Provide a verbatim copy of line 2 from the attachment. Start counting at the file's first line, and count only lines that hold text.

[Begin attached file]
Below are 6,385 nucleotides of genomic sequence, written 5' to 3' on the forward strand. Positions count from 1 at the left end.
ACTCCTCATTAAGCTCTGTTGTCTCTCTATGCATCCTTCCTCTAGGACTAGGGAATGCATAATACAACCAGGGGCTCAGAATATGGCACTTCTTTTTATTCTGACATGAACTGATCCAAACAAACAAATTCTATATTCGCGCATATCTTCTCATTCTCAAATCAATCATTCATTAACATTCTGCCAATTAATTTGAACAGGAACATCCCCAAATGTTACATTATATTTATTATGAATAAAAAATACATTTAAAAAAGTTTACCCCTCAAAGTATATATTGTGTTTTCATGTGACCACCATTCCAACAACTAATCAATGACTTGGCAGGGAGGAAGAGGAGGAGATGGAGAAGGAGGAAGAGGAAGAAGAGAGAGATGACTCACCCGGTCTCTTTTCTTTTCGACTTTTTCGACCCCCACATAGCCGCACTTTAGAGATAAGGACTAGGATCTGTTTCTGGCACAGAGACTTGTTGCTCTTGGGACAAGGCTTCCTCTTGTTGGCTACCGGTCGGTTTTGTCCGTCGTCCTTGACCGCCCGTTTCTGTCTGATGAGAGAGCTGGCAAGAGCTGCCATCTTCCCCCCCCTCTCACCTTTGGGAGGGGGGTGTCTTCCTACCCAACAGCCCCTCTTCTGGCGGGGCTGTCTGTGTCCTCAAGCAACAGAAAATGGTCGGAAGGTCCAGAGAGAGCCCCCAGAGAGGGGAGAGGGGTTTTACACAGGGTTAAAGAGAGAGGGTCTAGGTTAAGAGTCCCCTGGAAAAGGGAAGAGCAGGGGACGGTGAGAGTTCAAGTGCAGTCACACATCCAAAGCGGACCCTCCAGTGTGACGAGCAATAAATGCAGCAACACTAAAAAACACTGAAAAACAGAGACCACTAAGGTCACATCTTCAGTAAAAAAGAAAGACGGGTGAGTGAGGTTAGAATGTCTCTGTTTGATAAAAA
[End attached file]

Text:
ACTCCTCATTAAGCTCTGTTGTCTCTCTATGCATCCTTCCTCTAGGACTAGGGAATGCATAATACAACCAGGGGCTCAGAATATGGCACTTCTTTTTATTCTGACATGAACTGATCCAAACAAACAAATTCTATATTCGCGCATATCTTCTCATTCTCAAATCAATCATTCATTAACATTCTGCCAATTAATTTGAACAGGAACATCCCCAAATGTTACATTATATTTATTATGAATAAAAAATACATTTAAAAAAGTTTACCCCTCAAAGTATATATTGTGTTTTCATGTGACCACCATTCCAACAACTAATCAATGACTTGGCAGGGAGGAAGAGGAGGAGATGGAGAAGGAGGAAGAGGAAGAAGAGAGAGATGACTCACCCGGTCTCTTTTCTTTTCGACTTTTTCGACCCCCACATAGCCGCACTTTAGAGATAAGGACTAGGATCTGTTTCTGGCACAGAGACTTGTTGCTCTTGGGACAAGGCTTCCTCTTGTTGGCTACCGGTCGGTTTTGTCCGTCGTCCTTGACCGCCCGTTTCTGTCTGATGAGAGAGCTGGCAAGAGCTGCCATCTTCCCCCCCCTCTCACCTTTGGGAGGGGGGTGTCTTCCTACCCAACAGCCCCTCTTCTGGCGGGGCTGTCTGTGTCCTCAAGCAACAGAAAATGGTCGGAAGGTCCAGAGAGAGCCCCCAGAGAGGGGAGAGGGGTTTTACACAGGGTTAAAGAGAGAGGGTCTAGGTTAAGAGTCCCCTGGAAAAGGGAAGAGCAGGGGACGGTGAGAGTTCAAGTGCAGTCACACATCCAAAGCGGACCCTCCAGTGTGACGAGCAATAAATGCAGCAACACTAAAAAACACTGAAAAACAGAGACCACTAAGGTCACATCTTCAGTAAAAAAGAAAGACGGGTGAGTGAGGTTAGAATGTCTCTGTTTGATAAAAA